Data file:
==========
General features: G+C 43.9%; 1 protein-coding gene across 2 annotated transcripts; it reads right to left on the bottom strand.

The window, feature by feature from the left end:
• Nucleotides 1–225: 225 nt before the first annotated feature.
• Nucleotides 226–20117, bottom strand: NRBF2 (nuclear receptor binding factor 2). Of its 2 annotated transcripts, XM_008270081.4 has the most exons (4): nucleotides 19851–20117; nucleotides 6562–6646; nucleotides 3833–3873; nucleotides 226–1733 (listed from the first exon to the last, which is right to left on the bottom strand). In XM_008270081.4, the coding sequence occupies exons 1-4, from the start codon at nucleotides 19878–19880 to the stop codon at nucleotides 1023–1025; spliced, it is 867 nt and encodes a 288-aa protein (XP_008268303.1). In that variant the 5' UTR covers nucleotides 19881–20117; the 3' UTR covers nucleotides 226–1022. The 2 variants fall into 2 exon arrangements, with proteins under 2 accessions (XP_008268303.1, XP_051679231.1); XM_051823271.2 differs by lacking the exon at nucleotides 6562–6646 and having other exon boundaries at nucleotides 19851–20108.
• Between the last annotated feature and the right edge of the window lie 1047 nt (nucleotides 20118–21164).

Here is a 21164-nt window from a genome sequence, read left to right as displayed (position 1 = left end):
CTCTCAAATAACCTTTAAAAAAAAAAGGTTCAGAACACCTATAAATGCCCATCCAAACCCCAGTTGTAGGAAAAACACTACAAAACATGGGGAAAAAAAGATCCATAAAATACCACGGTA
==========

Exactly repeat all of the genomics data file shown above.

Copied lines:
General features: G+C 43.9%; 1 protein-coding gene across 2 annotated transcripts; it reads right to left on the bottom strand.

The window, feature by feature from the left end:
• Nucleotides 1–225: 225 nt before the first annotated feature.
• Nucleotides 226–20117, bottom strand: NRBF2 (nuclear receptor binding factor 2). Of its 2 annotated transcripts, XM_008270081.4 has the most exons (4): nucleotides 19851–20117; nucleotides 6562–6646; nucleotides 3833–3873; nucleotides 226–1733 (listed from the first exon to the last, which is right to left on the bottom strand). In XM_008270081.4, the coding sequence occupies exons 1-4, from the start codon at nucleotides 19878–19880 to the stop codon at nucleotides 1023–1025; spliced, it is 867 nt and encodes a 288-aa protein (XP_008268303.1). In that variant the 5' UTR covers nucleotides 19881–20117; the 3' UTR covers nucleotides 226–1022. The 2 variants fall into 2 exon arrangements, with proteins under 2 accessions (XP_008268303.1, XP_051679231.1); XM_051823271.2 differs by lacking the exon at nucleotides 6562–6646 and having other exon boundaries at nucleotides 19851–20108.
• Between the last annotated feature and the right edge of the window lie 1047 nt (nucleotides 20118–21164).

Here is a 21164-nt window from a genome sequence, read left to right as displayed (position 1 = left end):
CTCTCAAATAACCTTTAAAAAAAAAAGGTTCAGAACACCTATAAATGCCCATCCAAACCCCAGTTGTAGGAAAAACACTACAAAACATGGGGAAAAAAAGATCCATAAAATACCACGGTA